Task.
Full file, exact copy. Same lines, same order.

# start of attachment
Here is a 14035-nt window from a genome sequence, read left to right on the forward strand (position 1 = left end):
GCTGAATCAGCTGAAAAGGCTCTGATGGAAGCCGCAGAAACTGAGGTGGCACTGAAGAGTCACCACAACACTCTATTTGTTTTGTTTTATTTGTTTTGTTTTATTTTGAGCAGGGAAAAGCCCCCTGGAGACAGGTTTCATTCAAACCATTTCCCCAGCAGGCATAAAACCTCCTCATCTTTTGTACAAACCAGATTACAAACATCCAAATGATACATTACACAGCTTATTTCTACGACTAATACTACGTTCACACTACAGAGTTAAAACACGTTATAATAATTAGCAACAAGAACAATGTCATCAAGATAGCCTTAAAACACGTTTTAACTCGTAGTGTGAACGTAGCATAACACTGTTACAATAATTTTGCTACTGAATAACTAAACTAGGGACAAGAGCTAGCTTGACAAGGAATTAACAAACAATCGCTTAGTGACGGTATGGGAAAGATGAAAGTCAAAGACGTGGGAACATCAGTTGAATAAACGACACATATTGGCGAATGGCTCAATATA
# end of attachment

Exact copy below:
Here is a 14035-nt window from a genome sequence, read left to right on the forward strand (position 1 = left end):
GCTGAATCAGCTGAAAAGGCTCTGATGGAAGCCGCAGAAACTGAGGTGGCACTGAAGAGTCACCACAACACTCTATTTGTTTTGTTTTATTTGTTTTGTTTTATTTTGAGCAGGGAAAAGCCCCCTGGAGACAGGTTTCATTCAAACCATTTCCCCAGCAGGCATAAAACCTCCTCATCTTTTGTACAAACCAGATTACAAACATCCAAATGATACATTACACAGCTTATTTCTACGACTAATACTACGTTCACACTACAGAGTTAAAACACGTTATAATAATTAGCAACAAGAACAATGTCATCAAGATAGCCTTAAAACACGTTTTAACTCGTAGTGTGAACGTAGCATAACACTGTTACAATAATTTTGCTACTGAATAACTAAACTAGGGACAAGAGCTAGCTTGACAAGGAATTAACAAACAATCGCTTAGTGACGGTATGGGAAAGATGAAAGTCAAAGACGTGGGAACATCAGTTGAATAAACGACACATATTGGCGAATGGCTCAATATA